BackgroundThe relationships between coffee, tea, and sugar-sweetened carbonated soft drink consumption and colon cancer risk remain unresolved. MethodsWe investigated prospectively the association between coffee, tea, and sugar-sweetened carbonated soft drink consumption and colon cancer risk in a pooled analysis of primary data from 13 cohort studies. Among 731441 participants followed for up to 6-20 years, 5604 incident colon cancer case patients were identified. Study-specific relative risks (RRs) and 95% confidence intervals (CIs) were estimated using Cox proportional hazards models and then pooled using a random-effects model. All statistical tests were two-sided. ResultsCompared with nonconsumers, the pooled multivariable relative risks were 1.07 (95% CI = 0.89 to 1.30, Ptrend =. 68) for coffee consumption greater than 1400 g/d (about six 8-oz cups) and 1.28 (95% CI = 1.02 to 1.61, Ptrend =. 01) for tea consumption greater than 900 g/d (about four 8-oz cups). For sugar-sweetened carbonated soft drink consumption, the pooled multivariable relative risk comparing consumption greater than 550 g/d (about 18 oz) to nonconsumers was 0.94 (95% CI = 0.66 to 1.32, Ptrend =. 91). No statistically significant between-studies heterogeneity was observed for the highest category of each beverage consumed (P >. 20). The observed associations did not differ by sex, smoking status, alcohol consumption, body mass index, physical activity, or tumor site (P >. 05). ConclusionsDrinking coffee or sugar-sweetened carbonated soft drinks was not associated with colon cancer risk. However, a modest positive association with higher tea consumption is possible and requires further study. The Author 2010. Published by Oxford University Press.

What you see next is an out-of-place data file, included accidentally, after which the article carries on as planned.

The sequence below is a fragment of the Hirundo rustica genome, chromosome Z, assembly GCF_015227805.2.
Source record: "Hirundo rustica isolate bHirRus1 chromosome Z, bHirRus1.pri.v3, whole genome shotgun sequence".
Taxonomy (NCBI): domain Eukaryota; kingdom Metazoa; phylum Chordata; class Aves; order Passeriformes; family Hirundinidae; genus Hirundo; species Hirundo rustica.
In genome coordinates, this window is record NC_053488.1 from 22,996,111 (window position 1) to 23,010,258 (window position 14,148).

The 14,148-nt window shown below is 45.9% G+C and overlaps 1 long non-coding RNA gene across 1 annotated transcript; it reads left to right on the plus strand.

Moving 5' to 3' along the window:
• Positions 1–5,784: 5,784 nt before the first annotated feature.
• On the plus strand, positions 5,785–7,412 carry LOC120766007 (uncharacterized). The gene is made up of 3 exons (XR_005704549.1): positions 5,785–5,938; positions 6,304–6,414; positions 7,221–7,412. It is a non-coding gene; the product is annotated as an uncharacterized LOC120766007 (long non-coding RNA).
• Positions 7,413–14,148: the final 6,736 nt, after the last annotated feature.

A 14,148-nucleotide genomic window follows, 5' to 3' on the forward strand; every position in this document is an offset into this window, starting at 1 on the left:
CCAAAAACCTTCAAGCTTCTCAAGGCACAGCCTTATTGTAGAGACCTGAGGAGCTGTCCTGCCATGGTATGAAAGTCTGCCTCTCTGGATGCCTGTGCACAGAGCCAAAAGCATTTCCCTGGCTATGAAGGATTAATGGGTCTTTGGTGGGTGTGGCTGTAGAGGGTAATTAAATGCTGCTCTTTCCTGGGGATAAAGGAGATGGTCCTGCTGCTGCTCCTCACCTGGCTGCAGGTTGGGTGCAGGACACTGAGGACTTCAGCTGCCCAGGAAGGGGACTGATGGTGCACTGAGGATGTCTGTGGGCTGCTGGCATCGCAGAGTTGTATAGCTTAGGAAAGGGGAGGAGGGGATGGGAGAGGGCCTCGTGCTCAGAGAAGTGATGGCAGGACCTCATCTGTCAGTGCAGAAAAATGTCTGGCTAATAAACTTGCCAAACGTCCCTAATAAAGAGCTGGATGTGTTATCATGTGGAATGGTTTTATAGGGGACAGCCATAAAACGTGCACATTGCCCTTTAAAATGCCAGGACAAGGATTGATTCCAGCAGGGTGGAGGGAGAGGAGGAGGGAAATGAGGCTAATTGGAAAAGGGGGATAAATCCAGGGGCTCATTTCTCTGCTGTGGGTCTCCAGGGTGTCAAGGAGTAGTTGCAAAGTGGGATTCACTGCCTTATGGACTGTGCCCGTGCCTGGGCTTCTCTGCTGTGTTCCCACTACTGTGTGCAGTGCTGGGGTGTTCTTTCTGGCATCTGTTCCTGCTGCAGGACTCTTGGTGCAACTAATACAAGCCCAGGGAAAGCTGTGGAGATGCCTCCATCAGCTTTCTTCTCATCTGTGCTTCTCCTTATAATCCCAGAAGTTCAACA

ASJC Scopus subject areas
- Cancer Research